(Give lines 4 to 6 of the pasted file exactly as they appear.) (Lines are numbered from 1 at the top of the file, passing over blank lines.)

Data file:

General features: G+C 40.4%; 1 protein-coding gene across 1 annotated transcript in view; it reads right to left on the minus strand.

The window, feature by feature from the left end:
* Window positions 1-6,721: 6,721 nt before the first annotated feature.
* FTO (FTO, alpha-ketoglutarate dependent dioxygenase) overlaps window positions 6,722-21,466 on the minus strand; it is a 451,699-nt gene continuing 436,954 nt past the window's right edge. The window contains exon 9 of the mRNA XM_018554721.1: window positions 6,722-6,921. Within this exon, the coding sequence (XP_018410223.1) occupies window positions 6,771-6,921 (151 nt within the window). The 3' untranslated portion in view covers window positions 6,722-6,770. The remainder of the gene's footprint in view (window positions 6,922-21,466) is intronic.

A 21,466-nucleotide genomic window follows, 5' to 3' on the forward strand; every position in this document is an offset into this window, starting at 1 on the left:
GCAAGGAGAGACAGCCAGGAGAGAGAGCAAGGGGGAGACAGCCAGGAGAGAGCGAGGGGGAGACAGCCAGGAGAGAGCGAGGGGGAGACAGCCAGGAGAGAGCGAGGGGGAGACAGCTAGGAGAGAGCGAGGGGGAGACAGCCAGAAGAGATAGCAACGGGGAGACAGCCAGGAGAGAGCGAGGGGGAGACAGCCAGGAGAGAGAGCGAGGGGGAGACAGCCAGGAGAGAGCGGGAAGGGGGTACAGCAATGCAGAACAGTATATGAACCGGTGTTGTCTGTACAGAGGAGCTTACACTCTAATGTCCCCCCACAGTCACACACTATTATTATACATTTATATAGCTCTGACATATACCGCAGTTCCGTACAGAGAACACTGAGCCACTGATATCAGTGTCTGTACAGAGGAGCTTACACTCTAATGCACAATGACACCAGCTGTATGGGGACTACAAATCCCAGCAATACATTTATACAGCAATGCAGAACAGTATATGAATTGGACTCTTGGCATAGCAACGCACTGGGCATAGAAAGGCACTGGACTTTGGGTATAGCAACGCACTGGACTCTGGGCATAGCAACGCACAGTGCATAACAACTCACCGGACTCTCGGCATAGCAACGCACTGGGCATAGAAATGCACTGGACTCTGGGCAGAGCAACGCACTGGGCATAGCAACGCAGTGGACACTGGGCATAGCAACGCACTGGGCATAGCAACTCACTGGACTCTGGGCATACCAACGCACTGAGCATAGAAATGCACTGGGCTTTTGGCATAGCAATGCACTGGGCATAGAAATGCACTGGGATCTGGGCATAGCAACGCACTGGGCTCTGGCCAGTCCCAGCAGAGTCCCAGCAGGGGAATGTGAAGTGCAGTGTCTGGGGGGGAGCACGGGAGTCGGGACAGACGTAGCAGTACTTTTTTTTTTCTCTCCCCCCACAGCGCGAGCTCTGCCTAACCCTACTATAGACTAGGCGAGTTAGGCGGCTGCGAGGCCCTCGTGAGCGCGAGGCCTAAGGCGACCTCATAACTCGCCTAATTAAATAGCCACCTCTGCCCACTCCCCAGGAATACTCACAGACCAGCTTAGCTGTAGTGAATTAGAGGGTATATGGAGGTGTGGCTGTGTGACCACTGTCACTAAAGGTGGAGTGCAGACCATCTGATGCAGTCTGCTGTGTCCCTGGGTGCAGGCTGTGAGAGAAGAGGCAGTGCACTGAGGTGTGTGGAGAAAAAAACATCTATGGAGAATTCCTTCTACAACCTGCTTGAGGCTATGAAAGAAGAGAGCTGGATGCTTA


* FTO (FTO, alpha-ketoglutarate dependent dioxygenase) overlaps window positions 6,722-21,466 on the minus strand; it is a 451,699-nt gene continuing 436,954 nt past the window's right edge. The window contains exon 9 of the mRNA XM_018554721.1: window positions 6,722-6,921. Within this exon, the coding sequence (XP_018410223.1) occupies window positions 6,771-6,921 (151 nt within the window). The 3' untranslated portion in view covers window positions 6,722-6,770. The remainder of the gene's footprint in view (window positions 6,922-21,466) is intronic.

A 21,466-nucleotide genomic window follows, 5' to 3' on the forward strand; every position in this document is an offset into this window, starting at 1 on the left:
GCAAGGAGAGACAGCCAGGAGAGAGAGCAAGGGGGAGACAGCCAGGAGAGAGCGAGGGGGAGACAGCCAGGAGAGAGCGAGGGGGAGACAGCCAGGAGAGAGCGAGGGGGAGACAGCTAGGAGAGAGCGAGGGGGAGACAGCCAGAAGAGATAGCAACGGGGAGACAGCCAGGAGAGAGCGAGGGGGAGACAGCCAGGAGAGAGAGCGAGGGGGAGACAGCCAGGAGAGAGCGGGAAGGGGGTACAGCAATGCAGAACAGTATATGAACCGGTGTTGTCTGTACAGAGGAGCTTACACTCTAATGTCCCCCCACAGTCACACACTATTATTATACATTTATATAGCTCTGACATATACCGCAGTTCCGTACAGAGAACACTGAGCCACTGATATCAGTGTCTGTACAGAGGAGCTTACACTCTAATGCACAATGACACCAGCTGTATGGGGACTACAAATCCCAGCAATACATTTATACAGCAATGCAGAACAGTATATGAATTGGACTCTTGGCATAGCAACGCACTGGGCATAGAAAGGCACTGGACTTTGGGTATAGCAACGCACTGGACTCTGGGCATAGCAACGCACAGTGCATAACAACTCACCGGACTCTCGGCATAGCAACGCACTGGGCATAGAAATGCACTGGACTCTGGGCAGAGCAACGCACTGGGCATAGCAACGCAGTGGACACTGGGCATAGCAACGCACTGGGCATAGCAACTCACTGGACTCTGGGCATACCAACGCACTGAGCATAGAAATGCACTGGGCTTTTGGCATAGCAATGCACTGGGCATAGAAATGCACTGGGATCTGGGCATAGCAACGCACTGGGCTCTGGCCAGTCCCAGCAGAGTCCCAGCAGGGGAATGTGAAGTGCAGTGTCTGGGGGGGAGCACGGGAGTCGGGACAGACGTAGCAGTACTTTTTTTTTTCTCTCCCCCCACAGCGCGAGCTCTGCCTAACCCTACTATAGACTAGGCGAGTTAGGCGGCTGCGAGGCCCTCGTGAGCGCGAGGCCTAAGGCGACCTCATAACTCGCCTAATTAAATAGCCACCTCTGCCCACTCCCCAGGAATACTCACAGACCAGCTTAGCTGTAGTGAATTAGAGGGTATATGGAGGTGTGGCTGTGTGACCACTGTCACTAAAGGTGGAGTGCAGACCATCTGATGCAGTCTGCTGTGTCCCTGGGTGCAGGCTGTGAGAGAAGAGGCAGTGCACTGAGGTGTGTGGAGAAAAAAACATCTATGGAGAATTCCTTCTACAACCTGCTTGAGGCTATGAAAGAAGAGAGCTGGATGCTTA